Are you using the wrong extension cords on your generator? Generator safety 101

HOUSTON – Generators are humming in neighborhoods across the Houston area where crews are working to restore power. Having a generator can help keep things like your refrigerator cool or lamps powered on, but they can also bring several problems you can’t see.

KPRC 2 Investigator Amy Davis talked with fire officials about her generator and the common mistakes people make with generators that could be deadly.

Generator Safety (Copyright 2024 by KPRC Click2Houston - All rights reserved.)

Carbon monoxide precautions

You want to know what you’re buying, and the only way to do that is to read the user manual from cover to cover. Inside most manuals, you’ll learn about carbon monoxide poisoning.

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Daniel Anderson with the Cy Fair Fire Department tells Davis it’s important to get a carbon monoxide detector with your generator and put it in the recommended spot.

“Carbon monoxide is colorless and odorless, we may never know we are experiencing symptoms from it until we start getting nauseated or dizzy,” he adds.

Generator placement

Most people think it’s ok to keep the generator in your garage with a crack to let out the carbon monoxide.

“Whenever you do something like that,” Anderson adds, “Carbon monoxide can build up into the garage and be drawn into the house. If it is built up enough it can become a hazard.”

Here are some general tips he wants you to know.

  • Ensure the exhaust is directed away from living spaces.
  • Keep generators at least 20 feet away from windows, doors, and vent intakes.
  • Avoid placing generators in garages, near eaves, or on balconies.
  • Avoid placing generators near ventilation systems that can draw exhaust into the home.
  • Place the generator outside and in a dry, well-ventilated area.

“We need to make sure we have at least 20 feet of clearance to make sure the heat and carbon monoxide can dissipate and not get pulled into the house through the doors and windows, said Anderson.

Should you put a generator on your balcony?

Harris County Fire Marshal Laurie Christensen says no, but there are things to consider.

“We know people are going to put them on the baloneys, we recommend that you don’t, but you know, work with your apartment complex if you’re going to,” said the Fire Marshal “Remember you got your sliding doors, you got glass there. This exhaust and it is important to know where the exhaust is coming from, you want this going a different direction because it can seep in from those windows if it’s too close.”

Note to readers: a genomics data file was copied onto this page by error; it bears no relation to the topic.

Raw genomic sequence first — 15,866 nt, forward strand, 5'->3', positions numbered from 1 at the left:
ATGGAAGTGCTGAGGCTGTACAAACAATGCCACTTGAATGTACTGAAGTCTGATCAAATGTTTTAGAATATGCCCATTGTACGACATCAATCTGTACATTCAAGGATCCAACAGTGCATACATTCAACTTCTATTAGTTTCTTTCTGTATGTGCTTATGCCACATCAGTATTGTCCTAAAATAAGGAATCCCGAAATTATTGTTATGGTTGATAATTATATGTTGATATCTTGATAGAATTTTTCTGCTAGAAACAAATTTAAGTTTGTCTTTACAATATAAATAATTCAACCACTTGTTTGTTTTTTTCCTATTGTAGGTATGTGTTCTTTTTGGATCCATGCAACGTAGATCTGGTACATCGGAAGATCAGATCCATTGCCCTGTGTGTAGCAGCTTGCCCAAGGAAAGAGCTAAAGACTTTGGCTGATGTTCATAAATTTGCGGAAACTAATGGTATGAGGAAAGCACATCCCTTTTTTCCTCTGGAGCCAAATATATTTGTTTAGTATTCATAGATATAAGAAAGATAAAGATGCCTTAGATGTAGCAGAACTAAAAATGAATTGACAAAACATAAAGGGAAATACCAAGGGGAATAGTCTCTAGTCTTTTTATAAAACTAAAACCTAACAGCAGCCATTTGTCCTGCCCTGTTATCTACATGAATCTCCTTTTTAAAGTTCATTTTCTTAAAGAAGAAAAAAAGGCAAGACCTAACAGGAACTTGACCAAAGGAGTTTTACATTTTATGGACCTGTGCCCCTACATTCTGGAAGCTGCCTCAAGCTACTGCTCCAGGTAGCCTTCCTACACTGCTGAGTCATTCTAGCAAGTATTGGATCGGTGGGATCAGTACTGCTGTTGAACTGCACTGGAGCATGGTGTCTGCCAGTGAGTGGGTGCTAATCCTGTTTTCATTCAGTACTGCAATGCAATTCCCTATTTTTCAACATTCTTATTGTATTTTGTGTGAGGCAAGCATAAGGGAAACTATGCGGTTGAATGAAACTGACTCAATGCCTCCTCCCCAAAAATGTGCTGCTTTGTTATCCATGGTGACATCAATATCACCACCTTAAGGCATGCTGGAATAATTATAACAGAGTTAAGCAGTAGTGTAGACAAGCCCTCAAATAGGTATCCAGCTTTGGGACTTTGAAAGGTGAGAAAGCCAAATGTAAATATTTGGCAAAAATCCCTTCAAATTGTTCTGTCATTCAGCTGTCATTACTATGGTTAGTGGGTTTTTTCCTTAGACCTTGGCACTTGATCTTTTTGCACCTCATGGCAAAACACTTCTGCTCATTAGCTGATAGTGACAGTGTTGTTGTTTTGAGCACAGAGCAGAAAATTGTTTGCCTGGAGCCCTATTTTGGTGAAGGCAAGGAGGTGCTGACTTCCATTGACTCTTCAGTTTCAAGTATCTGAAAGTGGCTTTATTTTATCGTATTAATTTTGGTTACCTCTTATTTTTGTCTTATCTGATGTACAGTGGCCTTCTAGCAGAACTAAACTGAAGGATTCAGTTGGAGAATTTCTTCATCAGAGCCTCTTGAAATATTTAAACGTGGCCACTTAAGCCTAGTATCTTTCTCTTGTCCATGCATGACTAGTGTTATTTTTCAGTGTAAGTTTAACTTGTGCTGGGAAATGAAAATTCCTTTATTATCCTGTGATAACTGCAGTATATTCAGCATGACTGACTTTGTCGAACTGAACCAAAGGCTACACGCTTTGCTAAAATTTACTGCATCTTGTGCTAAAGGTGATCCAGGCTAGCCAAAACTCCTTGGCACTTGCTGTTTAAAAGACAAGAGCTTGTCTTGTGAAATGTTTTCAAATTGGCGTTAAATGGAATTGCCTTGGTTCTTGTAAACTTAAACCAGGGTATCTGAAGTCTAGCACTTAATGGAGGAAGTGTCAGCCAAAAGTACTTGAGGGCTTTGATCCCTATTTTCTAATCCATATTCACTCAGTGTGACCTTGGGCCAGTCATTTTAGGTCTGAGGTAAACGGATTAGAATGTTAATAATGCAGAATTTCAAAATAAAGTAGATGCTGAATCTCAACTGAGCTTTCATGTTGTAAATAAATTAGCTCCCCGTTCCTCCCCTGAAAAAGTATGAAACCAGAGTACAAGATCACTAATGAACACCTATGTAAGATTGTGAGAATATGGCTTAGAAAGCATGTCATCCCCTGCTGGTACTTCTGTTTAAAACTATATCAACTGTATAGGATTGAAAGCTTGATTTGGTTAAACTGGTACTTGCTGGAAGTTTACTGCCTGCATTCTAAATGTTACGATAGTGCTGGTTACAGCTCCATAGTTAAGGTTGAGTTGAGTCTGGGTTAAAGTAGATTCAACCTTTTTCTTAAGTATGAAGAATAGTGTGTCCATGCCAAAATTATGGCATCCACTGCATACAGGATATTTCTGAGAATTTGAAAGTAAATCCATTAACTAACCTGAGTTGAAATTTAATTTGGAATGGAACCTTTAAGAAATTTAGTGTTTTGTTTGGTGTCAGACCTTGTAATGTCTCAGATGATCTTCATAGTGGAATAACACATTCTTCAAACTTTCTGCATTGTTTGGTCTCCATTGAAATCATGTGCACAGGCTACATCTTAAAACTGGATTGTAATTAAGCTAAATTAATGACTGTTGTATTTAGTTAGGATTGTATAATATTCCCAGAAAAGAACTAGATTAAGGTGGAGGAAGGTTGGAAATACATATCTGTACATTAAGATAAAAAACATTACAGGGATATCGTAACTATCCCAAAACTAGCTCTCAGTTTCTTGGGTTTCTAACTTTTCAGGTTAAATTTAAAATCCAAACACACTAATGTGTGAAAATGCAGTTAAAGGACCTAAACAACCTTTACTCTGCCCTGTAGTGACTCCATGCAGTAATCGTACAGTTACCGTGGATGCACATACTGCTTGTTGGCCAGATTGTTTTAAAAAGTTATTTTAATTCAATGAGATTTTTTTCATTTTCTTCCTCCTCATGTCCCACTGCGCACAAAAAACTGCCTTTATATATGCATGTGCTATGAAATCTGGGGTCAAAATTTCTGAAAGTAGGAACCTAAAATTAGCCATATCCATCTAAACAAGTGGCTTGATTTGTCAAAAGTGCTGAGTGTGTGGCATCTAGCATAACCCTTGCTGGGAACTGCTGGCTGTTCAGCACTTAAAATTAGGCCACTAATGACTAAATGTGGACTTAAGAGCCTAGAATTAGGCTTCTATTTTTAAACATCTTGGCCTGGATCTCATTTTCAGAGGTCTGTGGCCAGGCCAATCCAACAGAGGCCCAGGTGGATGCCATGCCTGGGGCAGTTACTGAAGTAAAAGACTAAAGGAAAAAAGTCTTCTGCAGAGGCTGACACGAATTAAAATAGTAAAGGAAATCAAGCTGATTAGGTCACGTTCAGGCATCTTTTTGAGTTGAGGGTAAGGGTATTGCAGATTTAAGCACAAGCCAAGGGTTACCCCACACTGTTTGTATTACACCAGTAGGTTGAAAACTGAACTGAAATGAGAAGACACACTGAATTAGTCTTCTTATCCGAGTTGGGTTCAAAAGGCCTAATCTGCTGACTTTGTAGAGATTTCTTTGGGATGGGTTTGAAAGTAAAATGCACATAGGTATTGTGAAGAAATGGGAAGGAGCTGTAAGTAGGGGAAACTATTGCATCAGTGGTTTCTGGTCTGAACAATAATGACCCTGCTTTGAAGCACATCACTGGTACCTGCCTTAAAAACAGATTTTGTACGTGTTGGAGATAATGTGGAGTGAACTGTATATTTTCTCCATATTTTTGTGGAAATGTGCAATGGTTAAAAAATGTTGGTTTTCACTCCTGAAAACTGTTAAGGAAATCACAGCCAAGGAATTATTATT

KPRC 2 Investigates Amy Davis talks with Harris County Fire Marshal Laurie Christensen about generator safety. (Copyright 2024 by KPRC Click2Houston - All rights reserved.)

Generator fuel safety

Depending on which generator you purchase, you should learn about the fuel you’ll need to use.

Fire Marshal Christensen tells us one of the most important things when adding fuel to your generator is to make sure it cools off.

“Generators are used for emergency power. So, let’s remember that we are not meant to run our house like we do every day,” she said. “We may have an hour of discomfort by letting something dry or letting something cool off.”

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She recommends:

  • Be careful when adding fuel to avoid overflows and spills.
  • Always let the generator cool down before refueling to prevent fires.
  • Unplug everything connected to the generator to avoid power surges.
  • Use a safe gas can and mark it for specific use (e.g., generator, lawn mower).
  • Cycle through your fuel every three to six months. It’s also a good way to make sure your generator continues to work.

Extension cords

So how do you power that fridge, lamp, or even your phone from the generator? Anderson tells us you want to use the heavy-duty generator-approved extension cord.

Generator approved extension cord. (Copyright 2024 by KPRC Click2Houston - All rights reserved.)

This will help with your large appliances, and if you need it, then use the smaller extension cords you would use for things like Christmas lights to power your phone and lights. Just make sure you do not overload the generator with too many devices or heavy appliances.


If you plan on using candles, keep them away from any flammable materials. That includes the location where you put your generator. Fire Marshal Christensen recommends blowing them out whenever you’re not in the same room to prevent a fire.

About the Author

Passionate consumer advocate, mom of 3, addicted to coffee, hairspray and pastries.

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